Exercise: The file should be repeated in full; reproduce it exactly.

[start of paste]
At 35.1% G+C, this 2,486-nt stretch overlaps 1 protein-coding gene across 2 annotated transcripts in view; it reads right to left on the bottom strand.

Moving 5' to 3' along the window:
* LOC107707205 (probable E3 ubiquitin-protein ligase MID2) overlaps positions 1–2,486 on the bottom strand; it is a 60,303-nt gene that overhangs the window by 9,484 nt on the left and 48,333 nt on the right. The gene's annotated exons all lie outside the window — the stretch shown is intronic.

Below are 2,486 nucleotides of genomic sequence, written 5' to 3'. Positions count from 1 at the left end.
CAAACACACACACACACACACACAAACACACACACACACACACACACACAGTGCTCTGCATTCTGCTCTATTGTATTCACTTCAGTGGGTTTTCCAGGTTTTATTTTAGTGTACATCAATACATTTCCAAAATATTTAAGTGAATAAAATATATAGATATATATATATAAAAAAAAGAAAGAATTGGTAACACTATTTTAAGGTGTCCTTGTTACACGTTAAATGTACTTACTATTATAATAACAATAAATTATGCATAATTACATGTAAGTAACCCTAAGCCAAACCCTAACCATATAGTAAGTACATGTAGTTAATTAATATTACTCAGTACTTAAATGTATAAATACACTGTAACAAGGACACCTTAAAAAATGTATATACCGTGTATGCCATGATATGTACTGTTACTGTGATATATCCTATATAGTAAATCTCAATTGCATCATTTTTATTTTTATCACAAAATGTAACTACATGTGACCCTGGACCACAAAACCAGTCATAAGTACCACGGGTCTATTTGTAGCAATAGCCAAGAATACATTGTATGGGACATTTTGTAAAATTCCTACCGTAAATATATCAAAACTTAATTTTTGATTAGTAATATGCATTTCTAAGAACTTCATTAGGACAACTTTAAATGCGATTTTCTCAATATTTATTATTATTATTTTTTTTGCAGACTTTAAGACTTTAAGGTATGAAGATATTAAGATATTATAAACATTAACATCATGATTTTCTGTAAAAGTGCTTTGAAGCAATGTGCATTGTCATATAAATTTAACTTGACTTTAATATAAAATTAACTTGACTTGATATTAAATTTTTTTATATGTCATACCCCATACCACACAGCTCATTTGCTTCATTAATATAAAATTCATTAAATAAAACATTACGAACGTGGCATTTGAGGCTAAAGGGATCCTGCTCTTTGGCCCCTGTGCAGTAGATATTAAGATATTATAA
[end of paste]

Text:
At 35.1% G+C, this 2,486-nt stretch overlaps 1 protein-coding gene across 2 annotated transcripts in view; it reads right to left on the bottom strand.

Moving 5' to 3' along the window:
* LOC107707205 (probable E3 ubiquitin-protein ligase MID2) overlaps positions 1–2,486 on the bottom strand; it is a 60,303-nt gene that overhangs the window by 9,484 nt on the left and 48,333 nt on the right. The gene's annotated exons all lie outside the window — the stretch shown is intronic.

Below are 2,486 nucleotides of genomic sequence, written 5' to 3'. Positions count from 1 at the left end.
CAAACACACACACACACACACACAAACACACACACACACACACACACACAGTGCTCTGCATTCTGCTCTATTGTATTCACTTCAGTGGGTTTTCCAGGTTTTATTTTAGTGTACATCAATACATTTCCAAAATATTTAAGTGAATAAAATATATAGATATATATATATAAAAAAAAGAAAGAATTGGTAACACTATTTTAAGGTGTCCTTGTTACACGTTAAATGTACTTACTATTATAATAACAATAAATTATGCATAATTACATGTAAGTAACCCTAAGCCAAACCCTAACCATATAGTAAGTACATGTAGTTAATTAATATTACTCAGTACTTAAATGTATAAATACACTGTAACAAGGACACCTTAAAAAATGTATATACCGTGTATGCCATGATATGTACTGTTACTGTGATATATCCTATATAGTAAATCTCAATTGCATCATTTTTATTTTTATCACAAAATGTAACTACATGTGACCCTGGACCACAAAACCAGTCATAAGTACCACGGGTCTATTTGTAGCAATAGCCAAGAATACATTGTATGGGACATTTTGTAAAATTCCTACCGTAAATATATCAAAACTTAATTTTTGATTAGTAATATGCATTTCTAAGAACTTCATTAGGACAACTTTAAATGCGATTTTCTCAATATTTATTATTATTATTTTTTTTGCAGACTTTAAGACTTTAAGGTATGAAGATATTAAGATATTATAAACATTAACATCATGATTTTCTGTAAAAGTGCTTTGAAGCAATGTGCATTGTCATATAAATTTAACTTGACTTTAATATAAAATTAACTTGACTTGATATTAAATTTTTTTATATGTCATACCCCATACCACACAGCTCATTTGCTTCATTAATATAAAATTCATTAAATAAAACATTACGAACGTGGCATTTGAGGCTAAAGGGATCCTGCTCTTTGGCCCCTGTGCAGTAGATATTAAGATATTATAA